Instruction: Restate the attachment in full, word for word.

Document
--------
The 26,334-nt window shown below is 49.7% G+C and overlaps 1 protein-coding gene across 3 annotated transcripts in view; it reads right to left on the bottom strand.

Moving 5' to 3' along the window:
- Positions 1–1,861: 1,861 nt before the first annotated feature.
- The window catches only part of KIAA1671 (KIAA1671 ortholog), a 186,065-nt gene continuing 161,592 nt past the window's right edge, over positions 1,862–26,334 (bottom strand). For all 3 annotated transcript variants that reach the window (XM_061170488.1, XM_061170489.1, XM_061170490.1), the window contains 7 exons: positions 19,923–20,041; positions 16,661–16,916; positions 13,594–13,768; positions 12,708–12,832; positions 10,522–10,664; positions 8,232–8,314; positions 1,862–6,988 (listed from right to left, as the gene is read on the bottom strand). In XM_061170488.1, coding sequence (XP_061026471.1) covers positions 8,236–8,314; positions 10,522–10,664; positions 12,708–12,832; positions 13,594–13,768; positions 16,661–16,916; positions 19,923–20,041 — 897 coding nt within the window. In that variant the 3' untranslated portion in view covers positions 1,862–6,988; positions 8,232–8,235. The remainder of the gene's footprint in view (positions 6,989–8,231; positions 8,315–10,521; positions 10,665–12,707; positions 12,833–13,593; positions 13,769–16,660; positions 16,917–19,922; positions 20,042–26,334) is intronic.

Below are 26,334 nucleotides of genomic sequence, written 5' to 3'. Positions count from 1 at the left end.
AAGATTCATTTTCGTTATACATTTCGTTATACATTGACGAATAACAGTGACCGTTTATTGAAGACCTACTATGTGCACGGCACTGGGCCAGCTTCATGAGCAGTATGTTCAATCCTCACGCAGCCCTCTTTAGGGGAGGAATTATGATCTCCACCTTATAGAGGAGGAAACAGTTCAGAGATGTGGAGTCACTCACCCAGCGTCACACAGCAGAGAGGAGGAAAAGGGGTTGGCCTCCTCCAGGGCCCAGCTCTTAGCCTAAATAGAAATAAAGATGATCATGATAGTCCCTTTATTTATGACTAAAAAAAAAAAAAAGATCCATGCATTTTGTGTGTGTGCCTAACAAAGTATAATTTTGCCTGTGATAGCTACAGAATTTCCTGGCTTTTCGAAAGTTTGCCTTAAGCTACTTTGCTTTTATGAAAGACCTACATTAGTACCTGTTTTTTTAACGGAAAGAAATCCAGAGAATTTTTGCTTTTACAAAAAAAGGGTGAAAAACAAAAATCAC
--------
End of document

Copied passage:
The 26,334-nt window shown below is 49.7% G+C and overlaps 1 protein-coding gene across 3 annotated transcripts in view; it reads right to left on the bottom strand.

Moving 5' to 3' along the window:
- Positions 1–1,861: 1,861 nt before the first annotated feature.
- The window catches only part of KIAA1671 (KIAA1671 ortholog), a 186,065-nt gene continuing 161,592 nt past the window's right edge, over positions 1,862–26,334 (bottom strand). For all 3 annotated transcript variants that reach the window (XM_061170488.1, XM_061170489.1, XM_061170490.1), the window contains 7 exons: positions 19,923–20,041; positions 16,661–16,916; positions 13,594–13,768; positions 12,708–12,832; positions 10,522–10,664; positions 8,232–8,314; positions 1,862–6,988 (listed from right to left, as the gene is read on the bottom strand). In XM_061170488.1, coding sequence (XP_061026471.1) covers positions 8,236–8,314; positions 10,522–10,664; positions 12,708–12,832; positions 13,594–13,768; positions 16,661–16,916; positions 19,923–20,041 — 897 coding nt within the window. In that variant the 3' untranslated portion in view covers positions 1,862–6,988; positions 8,232–8,235. The remainder of the gene's footprint in view (positions 6,989–8,231; positions 8,315–10,521; positions 10,665–12,707; positions 12,833–13,593; positions 13,769–16,660; positions 16,917–19,922; positions 20,042–26,334) is intronic.

Below are 26,334 nucleotides of genomic sequence, written 5' to 3'. Positions count from 1 at the left end.
AAGATTCATTTTCGTTATACATTTCGTTATACATTGACGAATAACAGTGACCGTTTATTGAAGACCTACTATGTGCACGGCACTGGGCCAGCTTCATGAGCAGTATGTTCAATCCTCACGCAGCCCTCTTTAGGGGAGGAATTATGATCTCCACCTTATAGAGGAGGAAACAGTTCAGAGATGTGGAGTCACTCACCCAGCGTCACACAGCAGAGAGGAGGAAAAGGGGTTGGCCTCCTCCAGGGCCCAGCTCTTAGCCTAAATAGAAATAAAGATGATCATGATAGTCCCTTTATTTATGACTAAAAAAAAAAAAAAGATCCATGCATTTTGTGTGTGTGCCTAACAAAGTATAATTTTGCCTGTGATAGCTACAGAATTTCCTGGCTTTTCGAAAGTTTGCCTTAAGCTACTTTGCTTTTATGAAAGACCTACATTAGTACCTGTTTTTTTAACGGAAAGAAATCCAGAGAATTTTTGCTTTTACAAAAAAAGGGTGAAAAACAAAAATCAC